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Natural variation in non-coding regions underlying phenotypic diversity in budding yeast

Overview of attention for article published in Scientific Reports, January 2016
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About this Attention Score

  • Above-average Attention Score compared to outputs of the same age (63rd percentile)
  • Above-average Attention Score compared to outputs of the same age and source (59th percentile)

Mentioned by

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6 tweeters

Citations

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18 Dimensions

Readers on

mendeley
59 Mendeley
Title
Natural variation in non-coding regions underlying phenotypic diversity in budding yeast
Published in
Scientific Reports, January 2016
DOI 10.1038/srep21849
Pubmed ID
Authors

Francisco Salinas, Carl G. de Boer, Valentina Abarca, Verónica García, Mara Cuevas, Sebastian Araos, Luis F. Larrondo, Claudio Martínez, Francisco A. Cubillos, Salinas, Francisco, de Boer, Carl G, Abarca, Valentina, García, Verónica, Cuevas, Mara, Araos, Sebastian, Larrondo, Luis F, Martínez, Claudio, Cubillos, Francisco A

Abstract

Linkage mapping studies in model organisms have typically focused their efforts in polymorphisms within coding regions, ignoring those within regulatory regions that may contribute to gene expression variation. In this context, differences in transcript abundance are frequently proposed as a source of phenotypic diversity between individuals, however, until now, little molecular evidence has been provided. Here, we examined Allele Specific Expression (ASE) in six F1 hybrids from Saccharomyces cerevisiae derived from crosses between representative strains of the four main lineages described in yeast. ASE varied between crosses with levels ranging between 28% and 60%. Part of the variation in expression levels could be explained by differences in transcription factors binding to polymorphic cis-regulations and to differences in trans-activation depending on the allelic form of the TF. Analysis on highly expressed alleles on each background suggested ASN1 as a candidate transcript underlying nitrogen consumption differences between two strains. Further promoter allele swap analysis under fermentation conditions confirmed that coding and non-coding regions explained aspartic and glutamic acid consumption differences, likely due to a polymorphism affecting Uga3 binding. Together, we provide a new catalogue of variants to bridge the gap between genotype and phenotype.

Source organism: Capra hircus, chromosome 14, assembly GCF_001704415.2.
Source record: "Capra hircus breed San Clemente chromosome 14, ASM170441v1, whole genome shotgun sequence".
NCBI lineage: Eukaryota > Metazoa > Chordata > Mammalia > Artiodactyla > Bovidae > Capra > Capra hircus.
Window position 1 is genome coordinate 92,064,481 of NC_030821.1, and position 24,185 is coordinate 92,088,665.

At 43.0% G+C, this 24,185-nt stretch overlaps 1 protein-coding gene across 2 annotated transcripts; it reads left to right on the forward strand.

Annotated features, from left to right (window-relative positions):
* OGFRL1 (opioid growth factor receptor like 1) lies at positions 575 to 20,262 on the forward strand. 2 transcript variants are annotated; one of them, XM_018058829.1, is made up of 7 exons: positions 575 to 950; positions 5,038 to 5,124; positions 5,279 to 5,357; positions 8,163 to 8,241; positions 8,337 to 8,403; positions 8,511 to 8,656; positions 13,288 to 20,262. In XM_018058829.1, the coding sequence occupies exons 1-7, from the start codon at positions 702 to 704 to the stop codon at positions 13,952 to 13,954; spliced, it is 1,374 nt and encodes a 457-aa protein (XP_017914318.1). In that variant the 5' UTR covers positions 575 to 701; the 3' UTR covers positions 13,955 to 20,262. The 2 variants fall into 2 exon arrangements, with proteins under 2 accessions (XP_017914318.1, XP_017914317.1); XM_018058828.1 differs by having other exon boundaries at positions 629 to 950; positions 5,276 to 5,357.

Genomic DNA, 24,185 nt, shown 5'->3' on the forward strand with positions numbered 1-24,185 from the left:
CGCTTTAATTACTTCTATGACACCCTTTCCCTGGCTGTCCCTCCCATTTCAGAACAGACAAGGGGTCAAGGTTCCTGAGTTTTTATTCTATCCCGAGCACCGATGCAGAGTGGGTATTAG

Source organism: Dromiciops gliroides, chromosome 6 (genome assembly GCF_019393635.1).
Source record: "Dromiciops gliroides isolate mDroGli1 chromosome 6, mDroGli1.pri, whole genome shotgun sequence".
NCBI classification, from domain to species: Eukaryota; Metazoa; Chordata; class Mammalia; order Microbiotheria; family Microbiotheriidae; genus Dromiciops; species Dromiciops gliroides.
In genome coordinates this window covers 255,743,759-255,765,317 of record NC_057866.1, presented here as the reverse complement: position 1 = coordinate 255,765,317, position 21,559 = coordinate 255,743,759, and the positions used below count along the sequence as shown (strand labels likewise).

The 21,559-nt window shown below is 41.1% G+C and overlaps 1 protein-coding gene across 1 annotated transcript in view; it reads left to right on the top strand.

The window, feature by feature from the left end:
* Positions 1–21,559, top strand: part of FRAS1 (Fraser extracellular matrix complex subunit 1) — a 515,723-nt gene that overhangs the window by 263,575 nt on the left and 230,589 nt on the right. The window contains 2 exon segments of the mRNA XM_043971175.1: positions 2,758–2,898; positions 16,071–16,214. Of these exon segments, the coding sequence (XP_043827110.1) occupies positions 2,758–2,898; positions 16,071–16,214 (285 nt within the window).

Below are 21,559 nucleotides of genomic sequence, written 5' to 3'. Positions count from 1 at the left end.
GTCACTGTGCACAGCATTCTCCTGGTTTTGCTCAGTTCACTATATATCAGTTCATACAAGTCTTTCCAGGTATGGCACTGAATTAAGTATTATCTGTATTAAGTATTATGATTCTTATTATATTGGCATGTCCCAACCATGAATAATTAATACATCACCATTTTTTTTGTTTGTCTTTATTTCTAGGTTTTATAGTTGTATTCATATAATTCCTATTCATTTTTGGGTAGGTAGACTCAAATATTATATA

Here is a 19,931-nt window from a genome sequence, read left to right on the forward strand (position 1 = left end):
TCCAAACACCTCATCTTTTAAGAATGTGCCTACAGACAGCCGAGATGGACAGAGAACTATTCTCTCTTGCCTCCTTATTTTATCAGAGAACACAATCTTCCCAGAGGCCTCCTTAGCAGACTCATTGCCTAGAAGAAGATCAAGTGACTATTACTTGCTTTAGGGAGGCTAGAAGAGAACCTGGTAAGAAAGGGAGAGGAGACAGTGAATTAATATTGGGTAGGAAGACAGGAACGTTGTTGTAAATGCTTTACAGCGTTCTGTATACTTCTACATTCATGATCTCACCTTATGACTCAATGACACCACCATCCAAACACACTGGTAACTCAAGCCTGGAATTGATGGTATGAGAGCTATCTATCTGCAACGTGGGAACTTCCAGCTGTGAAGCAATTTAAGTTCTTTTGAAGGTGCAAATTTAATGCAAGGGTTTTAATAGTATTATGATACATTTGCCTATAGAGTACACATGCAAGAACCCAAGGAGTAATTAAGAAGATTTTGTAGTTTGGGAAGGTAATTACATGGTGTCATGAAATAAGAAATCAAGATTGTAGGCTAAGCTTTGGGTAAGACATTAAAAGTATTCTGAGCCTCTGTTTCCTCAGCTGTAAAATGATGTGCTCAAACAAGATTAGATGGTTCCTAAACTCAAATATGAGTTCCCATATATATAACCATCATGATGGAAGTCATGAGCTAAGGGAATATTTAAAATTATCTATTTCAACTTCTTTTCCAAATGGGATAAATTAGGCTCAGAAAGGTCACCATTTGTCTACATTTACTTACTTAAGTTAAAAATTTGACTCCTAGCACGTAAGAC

Twitter Demographics

The data shown below were collected from the profiles of 6 tweeters who shared this research output. Click here to find out more about how the information was compiled.

Mendeley readers

The data shown below were compiled from readership statistics for 59 Mendeley readers of this research output. Click here to see the associated Mendeley record.

Geographical breakdown

Country Count As %
United States 2 3%
Norway 1 2%
Japan 1 2%
Spain 1 2%
Sweden 1 2%
Austria 1 2%
Unknown 52 88%

Demographic breakdown

Readers by professional status Count As %
Student > Ph. D. Student 17 29%
Researcher 12 20%
Student > Master 9 15%
Professor 5 8%
Student > Postgraduate 4 7%
Other 12 20%
Readers by discipline Count As %
Agricultural and Biological Sciences 32 54%
Biochemistry, Genetics and Molecular Biology 23 39%
Unspecified 3 5%
Physics and Astronomy 1 2%

Attention Score in Context

This research output has an Altmetric Attention Score of 3. This is our high-level measure of the quality and quantity of online attention that it has received. This Attention Score, as well as the ranking and number of research outputs shown below, was calculated when the research output was last mentioned on 22 June 2018.
All research outputs
#5,938,897
of 11,799,729 outputs
Outputs from Scientific Reports
#19,536
of 52,006 outputs
Outputs of similar age
#103,858
of 292,814 outputs
Outputs of similar age from Scientific Reports
#1,246
of 3,091 outputs
Altmetric has tracked 11,799,729 research outputs across all sources so far. This one is in the 49th percentile – i.e., 49% of other outputs scored the same or lower than it.
So far Altmetric has tracked 52,006 research outputs from this source. They typically receive a lot more attention than average, with a mean Attention Score of 15.4. This one has gotten more attention than average, scoring higher than 61% of its peers.
Older research outputs will score higher simply because they've had more time to accumulate mentions. To account for age we can compare this Altmetric Attention Score to the 292,814 tracked outputs that were published within six weeks on either side of this one in any source. This one has gotten more attention than average, scoring higher than 63% of its contemporaries.
We're also able to compare this research output to 3,091 others from the same source and published within six weeks on either side of this one. This one has gotten more attention than average, scoring higher than 59% of its contemporaries.